New once per year IRS rollover rules

New Once-Per-Year Rollover Rules Apply to IRAs but not 401k Plans Including Solo 401k Plans

New IRS Rollover Rules

While the once-per-year rollover rules have changed resulting from Internal Revenue Service (IRS) Announcement 2014-15 (listed below) and released on March 20, 2014, the new rules don’t necessarily apply to rollovers from IRAs to 401k plans including solo 401k plans.

The following DOES NOT COUNT towards the Once-Per-Year Rollover Rule

Trustee-to-Trustee IRA Transfers: This is the method the IRS prefers for moving money from one IRA to another IRA because the funds move directly from one IRA financial institution to another without the IRA account owner ever using the funds for personal use. When the money is processed as a trustee-to-trustee transfers, neither the 60-day rollover rule nor the once per year rule apply. As a result, an unlimited number of direct transfers may be processed. Announcement 2014-15 affirms this by stating “These actions by the IRS will not affect the ability of an IRA owner to transfer funds from one IRA trustee directly to another, because such a transfer is not a rollover and, therefore, is not subject to the one-rollover-per-year limitation.”

Plan-to-IRA Rollovers: Because the once-per-year rollover rule is an IRA-to-IRA and Roth IRA-to-Roth IRA rule, the once-per-year rollover rule does not apply to a rollover from a 401k including a solo 401k to an IRA.

IRA-to-Plan Rollovers: Just like the plan-to-IRA exclusion discussed above, IRA-to-plan rollovers also don’t fall under the once-per-year rollover rule.

Roth IRA Conversions: If money or assets is converted from an IRA or qualified plan such as a solo 401k plan to a Roth IRA, either directly, or indirectly via a 60-day rollover, the conversion—which under the IRS regulations is deemed a rollover—does not fall under the rollover rules for purposes of the once-per year rule. The once-per year rule also does not apply to recharacterizations (i.e., when a Roth IRA conversion is changed back to a Traditional IRA).

401k-to 401k Transfers: When retirement money or assets are moved from one qualified plan (e.g., a 401k, PSP, MPP, TSP, 457b, 403b or DBP) to a 401k including a solo 401k plan, the check is made payable in the name of the solo 401k in the case of money, or the assets are reregistered in the name of the solo 401k. As a result, it is deemed a trustee-to-trustee transfer, so the once-per-year rollover rule does not apply.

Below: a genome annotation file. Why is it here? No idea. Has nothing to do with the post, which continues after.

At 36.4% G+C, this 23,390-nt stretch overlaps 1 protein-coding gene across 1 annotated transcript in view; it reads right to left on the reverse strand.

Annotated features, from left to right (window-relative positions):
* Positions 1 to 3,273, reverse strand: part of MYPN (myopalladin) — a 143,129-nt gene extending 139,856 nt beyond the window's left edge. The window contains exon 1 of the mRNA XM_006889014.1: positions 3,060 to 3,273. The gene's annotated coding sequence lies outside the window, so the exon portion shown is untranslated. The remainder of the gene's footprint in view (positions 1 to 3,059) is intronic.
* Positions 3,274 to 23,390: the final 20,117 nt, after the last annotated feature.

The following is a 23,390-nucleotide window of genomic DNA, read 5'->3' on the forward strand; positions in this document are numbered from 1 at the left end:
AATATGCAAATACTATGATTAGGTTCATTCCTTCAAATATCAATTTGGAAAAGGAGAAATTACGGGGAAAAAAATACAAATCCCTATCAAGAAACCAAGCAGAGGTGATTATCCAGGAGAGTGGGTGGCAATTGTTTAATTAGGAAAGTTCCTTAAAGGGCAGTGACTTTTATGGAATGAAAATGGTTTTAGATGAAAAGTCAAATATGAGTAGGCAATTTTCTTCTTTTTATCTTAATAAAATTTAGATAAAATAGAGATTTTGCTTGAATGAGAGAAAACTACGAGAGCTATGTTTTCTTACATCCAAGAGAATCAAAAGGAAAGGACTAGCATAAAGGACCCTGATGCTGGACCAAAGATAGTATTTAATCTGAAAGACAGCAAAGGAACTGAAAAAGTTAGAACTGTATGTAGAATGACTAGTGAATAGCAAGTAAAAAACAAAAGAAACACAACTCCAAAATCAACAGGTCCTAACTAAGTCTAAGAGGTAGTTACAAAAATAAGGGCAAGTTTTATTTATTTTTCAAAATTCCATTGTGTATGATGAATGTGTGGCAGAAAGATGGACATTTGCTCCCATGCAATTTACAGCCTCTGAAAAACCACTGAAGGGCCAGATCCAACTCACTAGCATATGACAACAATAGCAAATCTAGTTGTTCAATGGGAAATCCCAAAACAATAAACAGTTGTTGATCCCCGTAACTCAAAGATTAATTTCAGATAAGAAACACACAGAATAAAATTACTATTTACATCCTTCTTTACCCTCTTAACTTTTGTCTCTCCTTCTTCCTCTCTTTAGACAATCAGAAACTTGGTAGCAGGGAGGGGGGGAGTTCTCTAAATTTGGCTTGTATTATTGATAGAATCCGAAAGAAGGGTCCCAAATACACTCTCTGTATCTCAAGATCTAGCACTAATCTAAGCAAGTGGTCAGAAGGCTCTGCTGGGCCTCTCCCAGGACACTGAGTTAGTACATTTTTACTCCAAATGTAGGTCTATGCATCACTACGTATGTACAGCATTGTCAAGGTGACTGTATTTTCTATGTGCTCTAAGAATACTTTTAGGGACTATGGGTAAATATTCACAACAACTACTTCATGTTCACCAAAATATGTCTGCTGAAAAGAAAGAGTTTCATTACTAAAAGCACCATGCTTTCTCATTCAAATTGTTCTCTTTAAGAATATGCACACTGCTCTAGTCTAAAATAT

Solo 401k In-Plan Roth Conversions: Because the once-per-year rollover rule only applies to IRAs, an in-plan Solo 401k Roth conversion is not affected by the new once-per-year rollover rule.

​Here is the IRS formal announcement 

​Application of One-Per-Year Limit on IRA Rollovers

Announcement 2014-15

This announcement addresses the application to Individual Retirement Accounts and Individual Retirement Annuities (collectively, “IRAs”) of the one-rollover-per-year limitation of § 408(d)(3)(B) of the Internal Revenue Code and provides transition relief for owners of IRAs.

Section 408(d)(3)(A)(i) provides generally that any amount distributed from an IRA will not be included in the gross income of the distributee to the extent the amount is paid into an IRA for the benefit of the distributee no later than 60 days after the distributee receives the distribution. Section 408(d)(3)(B) provides that an individual is permitted to make only one rollover described in the preceding sentence in any 1-year period. Proposed Regulation § 1.408-4(b)(4)(ii) and IRS Publication 590, Individual Retirement Arrangements (IRAs), provide that this limitation is applied on an IRA-by-IRA basis. However, a recent Tax Court opinion, Bobrow v. Commissioner, T.C. Memo. 2014-21, held that the limitation applies on an aggregate basis, meaning that an individual could not make an IRA-to-IRA rollover if he or she had made such a rollover involving any of the individual’s IRAs in the preceding 1-year period. The IRS anticipates that it will follow the interpretation of § 408(d)(3)(B) in Bobrow and, accordingly, intends to withdraw the proposed regulation and revise Publication 590 to the extent needed to follow that interpretation. These actions by the IRS will not affect the ability of an IRA owner to transfer funds from one IRA trustee directly to another, because such a transfer is not a rollover and, therefore, is not subject to the one-rollover-per-year limitation of § 408(d)(3)(B). See Rev. Rul. 78-406, 1978-2 C.B. 157.

The IRS has received comments about the administrative challenges presented by the Bobrow interpretation of § 408(d)(3)(B). The IRS understands that adoption of the Tax Court’s interpretation of the statute will require IRA trustees to make changes in the processing of IRA rollovers and in IRA disclosure documents, which will take time to implement. Accordingly, the IRS will not apply the Bobrow interpretation of 408(d)(3)(B) to any rollover that involves an IRA distribution occurring before January 1, 2015. Regardless of the ultimate resolution of the Bobrow case, the Treasury Department and the IRS expect to issue a proposed regulation under § 408 that would provide that the IRA rollover limitation applies on an aggregate basis. However, in no event would the regulation be effective before January 1, 2015.


The principal author of this announcement is Roger Kuehnle of the Employee Plans, Tax Exempt and Government Entities Division. Questions regarding this announcement may be sent via e-mail to [email protected]

SOLO 401(K)